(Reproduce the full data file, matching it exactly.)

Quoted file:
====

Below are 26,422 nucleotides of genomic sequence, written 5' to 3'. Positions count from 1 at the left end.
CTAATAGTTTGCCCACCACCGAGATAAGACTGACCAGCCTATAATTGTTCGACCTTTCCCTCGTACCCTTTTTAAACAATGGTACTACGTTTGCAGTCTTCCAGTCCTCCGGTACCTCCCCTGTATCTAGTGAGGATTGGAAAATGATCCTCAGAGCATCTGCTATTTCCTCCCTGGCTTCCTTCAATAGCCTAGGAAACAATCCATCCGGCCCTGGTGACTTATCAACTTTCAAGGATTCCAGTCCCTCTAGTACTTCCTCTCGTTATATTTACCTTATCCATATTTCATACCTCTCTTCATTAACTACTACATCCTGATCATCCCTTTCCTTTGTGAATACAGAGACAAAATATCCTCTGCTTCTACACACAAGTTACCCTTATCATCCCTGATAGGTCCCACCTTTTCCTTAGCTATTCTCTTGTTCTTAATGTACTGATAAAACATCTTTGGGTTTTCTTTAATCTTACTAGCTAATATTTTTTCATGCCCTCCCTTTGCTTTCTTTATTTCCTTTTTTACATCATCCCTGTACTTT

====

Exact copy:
Below are 26,422 nucleotides of genomic sequence, written 5' to 3'. Positions count from 1 at the left end.
CTAATAGTTTGCCCACCACCGAGATAAGACTGACCAGCCTATAATTGTTCGACCTTTCCCTCGTACCCTTTTTAAACAATGGTACTACGTTTGCAGTCTTCCAGTCCTCCGGTACCTCCCCTGTATCTAGTGAGGATTGGAAAATGATCCTCAGAGCATCTGCTATTTCCTCCCTGGCTTCCTTCAATAGCCTAGGAAACAATCCATCCGGCCCTGGTGACTTATCAACTTTCAAGGATTCCAGTCCCTCTAGTACTTCCTCTCGTTATATTTACCTTATCCATATTTCATACCTCTCTTCATTAACTACTACATCCTGATCATCCCTTTCCTTTGTGAATACAGAGACAAAATATCCTCTGCTTCTACACACAAGTTACCCTTATCATCCCTGATAGGTCCCACCTTTTCCTTAGCTATTCTCTTGTTCTTAATGTACTGATAAAACATCTTTGGGTTTTCTTTAATCTTACTAGCTAATATTTTTTCATGCCCTCCCTTTGCTTTCTTTATTTCCTTTTTTACATCATCCCTGTACTTT